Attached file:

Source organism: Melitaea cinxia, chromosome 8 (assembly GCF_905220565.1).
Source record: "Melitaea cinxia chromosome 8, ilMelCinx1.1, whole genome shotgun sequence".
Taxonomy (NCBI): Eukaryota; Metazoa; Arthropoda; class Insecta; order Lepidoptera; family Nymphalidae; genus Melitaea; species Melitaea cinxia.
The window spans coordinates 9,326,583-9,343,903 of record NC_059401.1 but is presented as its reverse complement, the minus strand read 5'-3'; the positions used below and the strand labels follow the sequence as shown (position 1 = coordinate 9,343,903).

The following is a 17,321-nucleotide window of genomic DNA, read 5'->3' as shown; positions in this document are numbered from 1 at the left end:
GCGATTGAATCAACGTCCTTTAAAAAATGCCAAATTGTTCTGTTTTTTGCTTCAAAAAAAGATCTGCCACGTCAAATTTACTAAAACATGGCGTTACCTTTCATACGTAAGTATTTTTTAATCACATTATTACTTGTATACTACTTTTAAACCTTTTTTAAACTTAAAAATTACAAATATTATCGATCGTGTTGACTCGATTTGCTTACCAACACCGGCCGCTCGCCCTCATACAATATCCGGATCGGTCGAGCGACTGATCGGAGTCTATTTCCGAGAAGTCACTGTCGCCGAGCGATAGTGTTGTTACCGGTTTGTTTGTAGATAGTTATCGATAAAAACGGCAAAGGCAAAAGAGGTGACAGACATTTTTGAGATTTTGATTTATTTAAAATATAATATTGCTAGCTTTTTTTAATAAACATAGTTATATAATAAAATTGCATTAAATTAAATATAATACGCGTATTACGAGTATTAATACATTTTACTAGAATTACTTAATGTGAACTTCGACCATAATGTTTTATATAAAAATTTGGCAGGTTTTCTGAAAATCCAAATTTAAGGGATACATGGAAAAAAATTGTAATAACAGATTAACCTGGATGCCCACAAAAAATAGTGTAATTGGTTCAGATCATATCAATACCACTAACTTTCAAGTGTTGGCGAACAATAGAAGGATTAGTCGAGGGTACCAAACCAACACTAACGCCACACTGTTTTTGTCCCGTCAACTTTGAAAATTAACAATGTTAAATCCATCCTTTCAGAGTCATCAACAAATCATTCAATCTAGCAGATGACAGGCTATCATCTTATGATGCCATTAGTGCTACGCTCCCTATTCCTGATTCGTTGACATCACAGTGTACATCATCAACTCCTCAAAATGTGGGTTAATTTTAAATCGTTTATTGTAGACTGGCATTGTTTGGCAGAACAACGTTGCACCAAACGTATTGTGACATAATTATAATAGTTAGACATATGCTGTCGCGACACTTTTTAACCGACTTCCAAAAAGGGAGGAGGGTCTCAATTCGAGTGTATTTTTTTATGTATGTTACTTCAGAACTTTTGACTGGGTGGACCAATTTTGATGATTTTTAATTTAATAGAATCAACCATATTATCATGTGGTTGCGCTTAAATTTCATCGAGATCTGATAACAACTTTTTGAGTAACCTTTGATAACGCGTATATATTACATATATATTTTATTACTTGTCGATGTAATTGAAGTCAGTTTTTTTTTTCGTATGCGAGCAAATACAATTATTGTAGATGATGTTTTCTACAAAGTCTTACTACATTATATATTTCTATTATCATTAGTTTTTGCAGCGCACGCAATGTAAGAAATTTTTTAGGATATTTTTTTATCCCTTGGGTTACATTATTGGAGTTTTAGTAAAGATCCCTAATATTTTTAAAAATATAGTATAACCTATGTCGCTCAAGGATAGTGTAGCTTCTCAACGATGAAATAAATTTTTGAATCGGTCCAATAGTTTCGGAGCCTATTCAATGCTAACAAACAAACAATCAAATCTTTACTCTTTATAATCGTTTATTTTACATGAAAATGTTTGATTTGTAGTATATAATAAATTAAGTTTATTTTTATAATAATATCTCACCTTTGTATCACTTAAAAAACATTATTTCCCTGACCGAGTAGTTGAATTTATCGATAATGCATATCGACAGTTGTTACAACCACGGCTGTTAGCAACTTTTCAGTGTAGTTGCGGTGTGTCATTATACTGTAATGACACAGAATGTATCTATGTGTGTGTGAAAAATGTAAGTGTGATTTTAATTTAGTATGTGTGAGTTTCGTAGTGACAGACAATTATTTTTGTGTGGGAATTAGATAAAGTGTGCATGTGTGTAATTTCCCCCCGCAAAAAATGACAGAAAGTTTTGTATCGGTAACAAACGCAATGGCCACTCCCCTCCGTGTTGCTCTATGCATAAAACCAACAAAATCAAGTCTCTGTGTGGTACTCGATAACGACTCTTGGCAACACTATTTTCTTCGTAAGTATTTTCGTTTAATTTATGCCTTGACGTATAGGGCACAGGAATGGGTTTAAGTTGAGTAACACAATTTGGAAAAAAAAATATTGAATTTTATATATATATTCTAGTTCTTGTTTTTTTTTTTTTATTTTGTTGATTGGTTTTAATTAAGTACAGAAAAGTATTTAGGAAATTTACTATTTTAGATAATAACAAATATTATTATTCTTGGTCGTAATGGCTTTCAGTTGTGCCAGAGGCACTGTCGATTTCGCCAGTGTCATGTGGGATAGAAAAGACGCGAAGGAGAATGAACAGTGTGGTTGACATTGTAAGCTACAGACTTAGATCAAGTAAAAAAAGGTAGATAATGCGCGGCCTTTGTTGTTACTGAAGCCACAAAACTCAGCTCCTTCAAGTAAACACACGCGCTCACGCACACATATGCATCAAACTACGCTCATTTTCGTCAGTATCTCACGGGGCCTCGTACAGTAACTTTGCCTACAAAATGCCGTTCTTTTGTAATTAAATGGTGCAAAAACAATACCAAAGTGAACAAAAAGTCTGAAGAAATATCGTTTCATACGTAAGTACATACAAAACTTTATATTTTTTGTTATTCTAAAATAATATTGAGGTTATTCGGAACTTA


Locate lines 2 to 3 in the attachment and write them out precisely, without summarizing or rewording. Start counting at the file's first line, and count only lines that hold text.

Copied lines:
Source record: "Melitaea cinxia chromosome 8, ilMelCinx1.1, whole genome shotgun sequence".
Taxonomy (NCBI): Eukaryota; Metazoa; Arthropoda; class Insecta; order Lepidoptera; family Nymphalidae; genus Melitaea; species Melitaea cinxia.